At the end of the excerpt I give students, Trask makes a request: “Now that you have heard a Native view, let me just leave this thought behind. If you are thinking of visiting my homeland, please don’t. We don’t want or need any more tourists, and we certainly don’t like them If you want to help our cause, pass this message on to your friends.”
Trask’s view alienates some students. A classroom conversation that stays in my mind was centered around one young woman’s reaction to Trask’s demand that tourists stay away. This young woman was held up by the idea that she should relinquish her individual right to go any where, regardless of the consequences. After all, she had already vacationed in Hawai’i, had a great time with her family and would love to go back. Who’s to tell her where she can and cannot go?
Although I did not agree with the student, I could see why she was having a hard time swallowing Trask’s request. Trask forces readers to challenge themselves, to think about what kinds of privileges they may have as “Americans.” The annual pilgrimage to blissful paradise is something many have learned to see as the payoff for trudging to work every day. What lurks behind this reasoning is a deeper, more political, and historical argument. In the canon of American history, Hawai’i is supposed to be a U.S property, justly acquired and owned — hands down, no questions asked. It is our paradise to use at our leisure, and traveling there is supposed to be one of our quintessential, “American,” middle class rights of passage.
At first, I was disheartened by this type of student response. But I have also come to realize that history is complex, and when it is taught from the perspective of education-as-liberation, it will inevitably clash with some traditional American values. Learning to develop our own perspectives on the world takes time, and students need to be able to process their own feelings of social justice for themselves.
Eventually, with a lot more work, students move themselves to a deeper understanding of the islands. As a response to a mini-unit I taught on Hawai’i, one of my students, Wi-Moto, wrote the following poem:
Can we go on vacation?
Can we see the clear blue waters
And bathe in the sun rays?
Can I marvel at the green
and sip the coconut juice?
Should I play on the golf courses?
Should I swim in the pools?
Or should I turn my head
To see what’s over my shoulder?
Standing there are the people of Hawaii.
The homeless, poor. The dying race,
The slowly fading culture.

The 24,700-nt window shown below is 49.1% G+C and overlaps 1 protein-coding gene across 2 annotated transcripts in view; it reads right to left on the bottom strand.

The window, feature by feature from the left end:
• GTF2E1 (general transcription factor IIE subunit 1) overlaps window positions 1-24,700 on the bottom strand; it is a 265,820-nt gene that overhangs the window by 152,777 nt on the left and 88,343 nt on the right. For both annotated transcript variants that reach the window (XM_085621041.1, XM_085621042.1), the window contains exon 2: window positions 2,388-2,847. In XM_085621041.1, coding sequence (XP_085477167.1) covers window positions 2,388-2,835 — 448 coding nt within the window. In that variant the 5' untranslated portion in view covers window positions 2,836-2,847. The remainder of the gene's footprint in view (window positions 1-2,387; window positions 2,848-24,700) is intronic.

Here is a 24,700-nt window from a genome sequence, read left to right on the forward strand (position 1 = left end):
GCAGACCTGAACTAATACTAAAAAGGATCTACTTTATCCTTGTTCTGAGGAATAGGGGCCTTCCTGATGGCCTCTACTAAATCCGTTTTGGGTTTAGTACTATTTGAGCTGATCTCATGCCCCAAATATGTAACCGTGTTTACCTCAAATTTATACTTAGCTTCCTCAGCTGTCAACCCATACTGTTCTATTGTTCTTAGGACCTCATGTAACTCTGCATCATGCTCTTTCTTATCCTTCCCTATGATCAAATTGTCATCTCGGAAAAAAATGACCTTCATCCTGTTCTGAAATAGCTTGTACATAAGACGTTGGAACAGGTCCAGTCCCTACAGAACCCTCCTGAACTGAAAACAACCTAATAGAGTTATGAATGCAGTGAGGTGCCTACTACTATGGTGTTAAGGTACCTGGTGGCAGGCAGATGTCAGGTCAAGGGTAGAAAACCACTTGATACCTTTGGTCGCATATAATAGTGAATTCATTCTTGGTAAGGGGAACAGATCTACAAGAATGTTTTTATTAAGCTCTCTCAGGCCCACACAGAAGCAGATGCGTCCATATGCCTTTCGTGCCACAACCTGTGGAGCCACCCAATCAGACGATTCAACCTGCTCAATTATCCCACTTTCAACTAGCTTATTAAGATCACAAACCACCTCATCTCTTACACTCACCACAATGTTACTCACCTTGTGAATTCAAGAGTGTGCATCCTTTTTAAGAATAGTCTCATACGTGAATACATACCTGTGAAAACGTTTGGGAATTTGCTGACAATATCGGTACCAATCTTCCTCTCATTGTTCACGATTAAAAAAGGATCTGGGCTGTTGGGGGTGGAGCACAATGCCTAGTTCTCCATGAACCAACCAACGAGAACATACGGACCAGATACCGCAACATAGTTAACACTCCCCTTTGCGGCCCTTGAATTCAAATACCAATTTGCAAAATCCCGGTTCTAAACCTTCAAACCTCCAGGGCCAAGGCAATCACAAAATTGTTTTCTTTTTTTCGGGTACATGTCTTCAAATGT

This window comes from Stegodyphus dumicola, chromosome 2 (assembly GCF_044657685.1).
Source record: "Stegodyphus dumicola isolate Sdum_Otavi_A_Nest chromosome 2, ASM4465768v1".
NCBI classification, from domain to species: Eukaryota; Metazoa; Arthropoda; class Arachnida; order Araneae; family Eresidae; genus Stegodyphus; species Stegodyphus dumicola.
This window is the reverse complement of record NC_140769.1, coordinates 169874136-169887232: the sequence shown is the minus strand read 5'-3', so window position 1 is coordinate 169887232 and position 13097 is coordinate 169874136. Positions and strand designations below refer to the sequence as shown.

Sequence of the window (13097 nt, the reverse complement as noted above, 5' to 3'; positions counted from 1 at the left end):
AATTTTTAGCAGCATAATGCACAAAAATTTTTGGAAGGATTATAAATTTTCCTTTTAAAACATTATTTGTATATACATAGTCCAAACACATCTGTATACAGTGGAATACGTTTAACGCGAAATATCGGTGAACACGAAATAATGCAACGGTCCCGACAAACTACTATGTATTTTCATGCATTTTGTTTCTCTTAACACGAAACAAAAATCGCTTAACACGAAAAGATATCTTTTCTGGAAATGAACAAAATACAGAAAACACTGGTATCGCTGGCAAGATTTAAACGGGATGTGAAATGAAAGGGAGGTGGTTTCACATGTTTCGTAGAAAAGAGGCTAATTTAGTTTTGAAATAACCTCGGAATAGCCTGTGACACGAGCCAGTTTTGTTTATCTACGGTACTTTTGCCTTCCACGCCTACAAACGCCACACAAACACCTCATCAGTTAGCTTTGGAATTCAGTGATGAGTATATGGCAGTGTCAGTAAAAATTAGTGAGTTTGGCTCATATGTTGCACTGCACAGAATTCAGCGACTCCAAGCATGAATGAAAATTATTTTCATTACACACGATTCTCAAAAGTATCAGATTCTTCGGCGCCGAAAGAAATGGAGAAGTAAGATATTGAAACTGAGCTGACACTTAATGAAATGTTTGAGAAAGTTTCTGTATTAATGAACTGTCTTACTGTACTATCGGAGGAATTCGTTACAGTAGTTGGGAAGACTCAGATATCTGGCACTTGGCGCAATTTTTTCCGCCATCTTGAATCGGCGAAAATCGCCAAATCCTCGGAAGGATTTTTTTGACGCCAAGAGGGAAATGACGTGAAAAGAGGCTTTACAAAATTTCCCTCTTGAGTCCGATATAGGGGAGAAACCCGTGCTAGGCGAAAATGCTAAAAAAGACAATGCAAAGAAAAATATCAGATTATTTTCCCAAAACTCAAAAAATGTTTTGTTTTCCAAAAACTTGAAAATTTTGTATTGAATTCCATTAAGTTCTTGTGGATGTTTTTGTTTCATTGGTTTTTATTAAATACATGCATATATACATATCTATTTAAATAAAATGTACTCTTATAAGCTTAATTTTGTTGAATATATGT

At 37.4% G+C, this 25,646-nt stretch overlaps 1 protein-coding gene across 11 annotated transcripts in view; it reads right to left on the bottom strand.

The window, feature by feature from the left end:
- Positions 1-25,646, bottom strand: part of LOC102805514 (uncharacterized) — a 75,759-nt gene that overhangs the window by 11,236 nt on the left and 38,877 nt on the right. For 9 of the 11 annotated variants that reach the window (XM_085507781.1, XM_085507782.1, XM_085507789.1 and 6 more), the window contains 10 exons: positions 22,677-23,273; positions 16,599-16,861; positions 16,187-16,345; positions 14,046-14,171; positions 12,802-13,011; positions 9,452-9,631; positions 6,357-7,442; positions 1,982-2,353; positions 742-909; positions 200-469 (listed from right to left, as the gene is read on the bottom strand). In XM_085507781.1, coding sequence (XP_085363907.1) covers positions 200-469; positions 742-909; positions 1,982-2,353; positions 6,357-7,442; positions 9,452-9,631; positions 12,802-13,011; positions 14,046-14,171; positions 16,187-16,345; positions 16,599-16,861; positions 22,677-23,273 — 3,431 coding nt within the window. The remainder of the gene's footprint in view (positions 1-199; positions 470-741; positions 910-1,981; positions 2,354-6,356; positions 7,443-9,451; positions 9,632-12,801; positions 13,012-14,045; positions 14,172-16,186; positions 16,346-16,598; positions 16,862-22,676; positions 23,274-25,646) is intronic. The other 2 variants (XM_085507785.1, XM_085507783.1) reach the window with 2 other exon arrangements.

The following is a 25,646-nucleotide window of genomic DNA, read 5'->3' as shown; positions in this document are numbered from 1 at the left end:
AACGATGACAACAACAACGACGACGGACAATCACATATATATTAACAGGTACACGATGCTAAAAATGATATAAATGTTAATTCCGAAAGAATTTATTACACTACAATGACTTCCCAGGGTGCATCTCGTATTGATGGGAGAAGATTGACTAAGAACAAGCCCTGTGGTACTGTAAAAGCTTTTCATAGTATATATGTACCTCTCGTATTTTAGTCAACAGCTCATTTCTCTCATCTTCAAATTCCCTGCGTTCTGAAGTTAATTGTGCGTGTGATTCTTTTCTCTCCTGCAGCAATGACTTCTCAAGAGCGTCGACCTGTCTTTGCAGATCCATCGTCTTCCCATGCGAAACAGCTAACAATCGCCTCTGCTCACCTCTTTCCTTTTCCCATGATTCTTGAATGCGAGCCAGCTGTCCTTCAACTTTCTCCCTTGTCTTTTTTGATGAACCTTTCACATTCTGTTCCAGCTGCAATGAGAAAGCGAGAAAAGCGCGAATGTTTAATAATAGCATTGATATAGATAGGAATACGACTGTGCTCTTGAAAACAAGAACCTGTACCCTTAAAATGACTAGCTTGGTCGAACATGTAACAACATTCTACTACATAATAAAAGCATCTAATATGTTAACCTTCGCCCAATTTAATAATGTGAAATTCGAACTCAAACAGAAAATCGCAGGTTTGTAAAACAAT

Images of death and destruction,
Ghosts of the weak and suffering.
They’re being pushed out;
The forgotten natives.
I don’t want to vacation anymore.
While such a poem shows how the mini-unit led to an increased understanding about Hawai’i and tourism — and for Wi-Moto, a willingness to take a personal stand on the issue — I also felt less-than satisfied when I read it. My dissatisfaction, however, was not with Wi-Moto’s poem but with my curriculum. In my attempt to expose the atrocities of colonization and tourism in Hawai’i, I had not focused enough on Native Hawaiian resistance
and survival. This is painfully obvious in the 3rd and 4th stanzas where
Wi-Moto refers to the “dying race,” “fading culture,” and the “weak and suffering .. forgotten natives.”
Hawaiians, however, are far from weak. Over the last 220 years, they have
more than proven that they won’t let themselves be forgotten. Hawaiians have resisted the onslaught of colonizing forces ever since before they
killed Captain Cook in 1779 on the beaches of Hawai’i after he had desecrated a sacred temple (see article, below). In 1893, Queen Lili’uokalani
ardently protested the overthrow of her government – and 100 years later, 20,000 Native Hawaiians and supporters marched in downtown Honolulu to commemorate the Queen and express their outrage at her overthrow. Today, Hawaiians are involved in cultural revivals and land occupations, and have re-opened demands for Native Hawaiian sovereignty.
This year, during the centennial of Hawai’i’s occupation by the United States,
a number of protests and projects are being organized. One resource, Resistance in Paradise, is aimed specifically at classroom educators, giving them a chance to commemorate the last 100 years of resistance to the U.S. occupation (see listing of resources).
Hopefully, the next time I ask a group of students what images come to mind when I say the word “Hawai’i,” I’ll get more substantial answers than “sex, hula, and naked ladies.”